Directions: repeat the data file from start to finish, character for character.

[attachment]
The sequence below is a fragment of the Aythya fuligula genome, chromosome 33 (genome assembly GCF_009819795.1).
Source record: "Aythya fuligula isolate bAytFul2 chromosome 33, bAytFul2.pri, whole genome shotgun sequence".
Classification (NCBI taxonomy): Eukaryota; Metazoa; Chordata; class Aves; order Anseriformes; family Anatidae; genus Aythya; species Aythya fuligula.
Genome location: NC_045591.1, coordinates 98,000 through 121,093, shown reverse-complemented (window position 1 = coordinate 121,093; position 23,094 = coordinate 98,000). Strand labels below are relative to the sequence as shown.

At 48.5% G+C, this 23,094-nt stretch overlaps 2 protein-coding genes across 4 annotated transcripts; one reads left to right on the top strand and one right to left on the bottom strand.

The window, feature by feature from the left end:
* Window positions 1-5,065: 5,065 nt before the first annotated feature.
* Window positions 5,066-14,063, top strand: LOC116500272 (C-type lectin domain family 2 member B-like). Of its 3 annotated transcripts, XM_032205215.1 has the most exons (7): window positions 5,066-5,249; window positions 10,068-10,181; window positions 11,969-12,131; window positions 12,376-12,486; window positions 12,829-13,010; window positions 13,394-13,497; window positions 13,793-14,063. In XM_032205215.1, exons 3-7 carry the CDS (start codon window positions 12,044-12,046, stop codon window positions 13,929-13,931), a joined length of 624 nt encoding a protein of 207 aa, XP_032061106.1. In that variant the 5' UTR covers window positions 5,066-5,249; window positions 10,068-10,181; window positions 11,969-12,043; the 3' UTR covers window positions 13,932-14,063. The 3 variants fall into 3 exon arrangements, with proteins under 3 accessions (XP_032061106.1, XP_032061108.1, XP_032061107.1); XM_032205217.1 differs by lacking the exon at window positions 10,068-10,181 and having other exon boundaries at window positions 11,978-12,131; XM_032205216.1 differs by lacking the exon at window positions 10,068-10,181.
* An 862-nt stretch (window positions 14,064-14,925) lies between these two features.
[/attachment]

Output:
The sequence below is a fragment of the Aythya fuligula genome, chromosome 33 (genome assembly GCF_009819795.1).
Source record: "Aythya fuligula isolate bAytFul2 chromosome 33, bAytFul2.pri, whole genome shotgun sequence".
Classification (NCBI taxonomy): Eukaryota; Metazoa; Chordata; class Aves; order Anseriformes; family Anatidae; genus Aythya; species Aythya fuligula.
Genome location: NC_045591.1, coordinates 98,000 through 121,093, shown reverse-complemented (window position 1 = coordinate 121,093; position 23,094 = coordinate 98,000). Strand labels below are relative to the sequence as shown.

At 48.5% G+C, this 23,094-nt stretch overlaps 2 protein-coding genes across 4 annotated transcripts; one reads left to right on the top strand and one right to left on the bottom strand.

The window, feature by feature from the left end:
* Window positions 1-5,065: 5,065 nt before the first annotated feature.
* Window positions 5,066-14,063, top strand: LOC116500272 (C-type lectin domain family 2 member B-like). Of its 3 annotated transcripts, XM_032205215.1 has the most exons (7): window positions 5,066-5,249; window positions 10,068-10,181; window positions 11,969-12,131; window positions 12,376-12,486; window positions 12,829-13,010; window positions 13,394-13,497; window positions 13,793-14,063. In XM_032205215.1, exons 3-7 carry the CDS (start codon window positions 12,044-12,046, stop codon window positions 13,929-13,931), a joined length of 624 nt encoding a protein of 207 aa, XP_032061106.1. In that variant the 5' UTR covers window positions 5,066-5,249; window positions 10,068-10,181; window positions 11,969-12,043; the 3' UTR covers window positions 13,932-14,063. The 3 variants fall into 3 exon arrangements, with proteins under 3 accessions (XP_032061106.1, XP_032061108.1, XP_032061107.1); XM_032205217.1 differs by lacking the exon at window positions 10,068-10,181 and having other exon boundaries at window positions 11,978-12,131; XM_032205216.1 differs by lacking the exon at window positions 10,068-10,181.
* An 862-nt stretch (window positions 14,064-14,925) lies between these two features.